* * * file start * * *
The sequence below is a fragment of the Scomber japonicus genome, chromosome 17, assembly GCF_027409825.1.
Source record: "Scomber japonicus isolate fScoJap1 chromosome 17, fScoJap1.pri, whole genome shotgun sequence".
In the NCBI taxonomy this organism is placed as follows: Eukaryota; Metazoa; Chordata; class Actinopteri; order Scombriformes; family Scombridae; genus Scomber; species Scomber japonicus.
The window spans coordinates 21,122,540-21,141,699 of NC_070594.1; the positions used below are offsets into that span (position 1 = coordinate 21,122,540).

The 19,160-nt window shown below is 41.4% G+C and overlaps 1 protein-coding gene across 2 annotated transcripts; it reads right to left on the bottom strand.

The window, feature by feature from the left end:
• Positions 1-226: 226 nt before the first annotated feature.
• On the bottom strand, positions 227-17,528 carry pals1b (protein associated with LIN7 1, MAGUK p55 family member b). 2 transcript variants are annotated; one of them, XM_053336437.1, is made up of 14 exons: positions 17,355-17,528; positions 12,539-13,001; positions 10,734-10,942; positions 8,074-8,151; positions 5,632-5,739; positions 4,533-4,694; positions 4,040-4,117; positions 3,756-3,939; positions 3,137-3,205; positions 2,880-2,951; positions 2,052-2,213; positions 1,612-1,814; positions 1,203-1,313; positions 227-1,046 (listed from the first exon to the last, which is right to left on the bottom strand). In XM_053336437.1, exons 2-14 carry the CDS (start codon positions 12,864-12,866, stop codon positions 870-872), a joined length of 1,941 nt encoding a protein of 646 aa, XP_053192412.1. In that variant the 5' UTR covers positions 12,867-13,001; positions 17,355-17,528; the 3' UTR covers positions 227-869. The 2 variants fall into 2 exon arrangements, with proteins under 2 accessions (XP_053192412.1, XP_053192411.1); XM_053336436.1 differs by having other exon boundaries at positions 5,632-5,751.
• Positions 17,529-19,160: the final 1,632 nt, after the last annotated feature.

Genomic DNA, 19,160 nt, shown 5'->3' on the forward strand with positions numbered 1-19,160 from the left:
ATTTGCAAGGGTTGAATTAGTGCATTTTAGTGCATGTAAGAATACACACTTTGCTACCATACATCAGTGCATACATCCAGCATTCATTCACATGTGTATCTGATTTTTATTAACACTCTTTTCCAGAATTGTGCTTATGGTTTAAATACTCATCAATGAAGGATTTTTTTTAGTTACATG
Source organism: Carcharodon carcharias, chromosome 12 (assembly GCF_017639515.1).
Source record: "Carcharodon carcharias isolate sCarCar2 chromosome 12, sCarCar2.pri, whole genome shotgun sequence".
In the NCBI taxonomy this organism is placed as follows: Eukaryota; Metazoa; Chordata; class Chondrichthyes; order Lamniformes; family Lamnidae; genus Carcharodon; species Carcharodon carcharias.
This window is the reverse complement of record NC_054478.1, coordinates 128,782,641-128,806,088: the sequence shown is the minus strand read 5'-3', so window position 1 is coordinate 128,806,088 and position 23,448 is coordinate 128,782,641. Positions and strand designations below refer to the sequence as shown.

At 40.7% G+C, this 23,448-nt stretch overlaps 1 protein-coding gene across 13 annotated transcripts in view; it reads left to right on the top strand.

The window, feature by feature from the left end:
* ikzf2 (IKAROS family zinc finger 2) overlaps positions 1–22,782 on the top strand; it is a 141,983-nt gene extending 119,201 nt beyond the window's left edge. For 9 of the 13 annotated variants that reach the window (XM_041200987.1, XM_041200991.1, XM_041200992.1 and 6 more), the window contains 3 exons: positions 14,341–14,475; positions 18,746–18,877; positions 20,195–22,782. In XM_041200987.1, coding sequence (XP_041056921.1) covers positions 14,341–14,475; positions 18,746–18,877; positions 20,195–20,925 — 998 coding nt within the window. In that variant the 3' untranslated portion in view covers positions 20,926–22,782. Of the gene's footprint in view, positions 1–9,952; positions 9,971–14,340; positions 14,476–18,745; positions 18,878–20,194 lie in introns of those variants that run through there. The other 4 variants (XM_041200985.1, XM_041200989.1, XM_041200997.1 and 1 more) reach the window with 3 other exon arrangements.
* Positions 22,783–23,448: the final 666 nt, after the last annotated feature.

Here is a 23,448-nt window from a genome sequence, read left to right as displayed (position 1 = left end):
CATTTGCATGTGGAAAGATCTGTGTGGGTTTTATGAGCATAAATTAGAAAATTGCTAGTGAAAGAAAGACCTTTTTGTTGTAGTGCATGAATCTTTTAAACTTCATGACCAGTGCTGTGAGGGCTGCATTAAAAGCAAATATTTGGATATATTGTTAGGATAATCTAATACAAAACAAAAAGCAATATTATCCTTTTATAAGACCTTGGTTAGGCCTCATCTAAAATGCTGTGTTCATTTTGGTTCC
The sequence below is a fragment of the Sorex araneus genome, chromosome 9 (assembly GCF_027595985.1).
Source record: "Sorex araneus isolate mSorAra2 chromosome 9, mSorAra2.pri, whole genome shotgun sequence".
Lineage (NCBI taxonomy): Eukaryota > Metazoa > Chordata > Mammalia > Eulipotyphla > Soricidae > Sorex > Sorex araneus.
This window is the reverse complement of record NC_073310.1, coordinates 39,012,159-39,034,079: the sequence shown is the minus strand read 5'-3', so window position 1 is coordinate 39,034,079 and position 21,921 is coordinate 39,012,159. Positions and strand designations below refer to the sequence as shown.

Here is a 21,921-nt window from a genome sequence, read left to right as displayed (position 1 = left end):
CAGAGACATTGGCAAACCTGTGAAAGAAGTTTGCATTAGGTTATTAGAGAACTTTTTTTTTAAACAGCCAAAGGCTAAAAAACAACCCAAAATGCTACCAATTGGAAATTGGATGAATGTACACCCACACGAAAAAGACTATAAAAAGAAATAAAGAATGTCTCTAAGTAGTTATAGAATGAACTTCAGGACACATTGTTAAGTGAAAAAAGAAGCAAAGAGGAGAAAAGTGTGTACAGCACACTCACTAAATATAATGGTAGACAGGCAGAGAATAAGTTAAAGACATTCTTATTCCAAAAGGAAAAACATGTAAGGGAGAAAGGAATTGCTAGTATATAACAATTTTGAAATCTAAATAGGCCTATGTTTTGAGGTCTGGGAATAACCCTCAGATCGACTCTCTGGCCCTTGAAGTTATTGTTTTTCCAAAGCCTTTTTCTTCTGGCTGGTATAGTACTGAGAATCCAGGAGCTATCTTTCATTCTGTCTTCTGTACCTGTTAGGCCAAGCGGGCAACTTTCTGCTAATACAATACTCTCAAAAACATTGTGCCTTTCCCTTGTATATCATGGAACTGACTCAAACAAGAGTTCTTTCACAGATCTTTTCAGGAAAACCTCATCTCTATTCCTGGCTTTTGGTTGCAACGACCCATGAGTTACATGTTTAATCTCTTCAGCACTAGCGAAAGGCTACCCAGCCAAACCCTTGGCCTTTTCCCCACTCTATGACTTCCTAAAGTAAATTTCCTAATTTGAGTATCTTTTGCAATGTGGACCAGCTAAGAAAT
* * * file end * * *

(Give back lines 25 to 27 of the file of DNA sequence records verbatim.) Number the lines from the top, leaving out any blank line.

This window is the reverse complement of record NC_073310.1, coordinates 39,012,159-39,034,079: the sequence shown is the minus strand read 5'-3', so window position 1 is coordinate 39,034,079 and position 21,921 is coordinate 39,012,159. Positions and strand designations below refer to the sequence as shown.

Here is a 21,921-nt window from a genome sequence, read left to right as displayed (position 1 = left end):
CAGAGACATTGGCAAACCTGTGAAAGAAGTTTGCATTAGGTTATTAGAGAACTTTTTTTTTAAACAGCCAAAGGCTAAAAAACAACCCAAAATGCTACCAATTGGAAATTGGATGAATGTACACCCACACGAAAAAGACTATAAAAAGAAATAAAGAATGTCTCTAAGTAGTTATAGAATGAACTTCAGGACACATTGTTAAGTGAAAAAAGAAGCAAAGAGGAGAAAAGTGTGTACAGCACACTCACTAAATATAATGGTAGACAGGCAGAGAATAAGTTAAAGACATTCTTATTCCAAAAGGAAAAACATGTAAGGGAGAAAGGAATTGCTAGTATATAACAATTTTGAAATCTAAATAGGCCTATGTTTTGAGGTCTGGGAATAACCCTCAGATCGACTCTCTGGCCCTTGAAGTTATTGTTTTTCCAAAGCCTTTTTCTTCTGGCTGGTATAGTACTGAGAATCCAGGAGCTATCTTTCATTCTGTCTTCTGTACCTGTTAGGCCAAGCGGGCAACTTTCTGCTAATACAATACTCTCAAAAACATTGTGCCTTTCCCTTGTATATCATGGAACTGACTCAAACAAGAGTTCTTTCACAGATCTTTTCAGGAAAACCTCATCTCTATTCCTGGCTTTTGGTTGCAACGACCCATGAGTTACATGTTTAATCTCTTCAGCACTAGCGAAAGGCTACCCAGCCAAACCCTTGGCCTTTTCCCCACTCTATGACTTCCTAAAGTAAATTTCCTAATTTGAGTATCTTTTGCAATGTGGACCAGCTAAGAAAT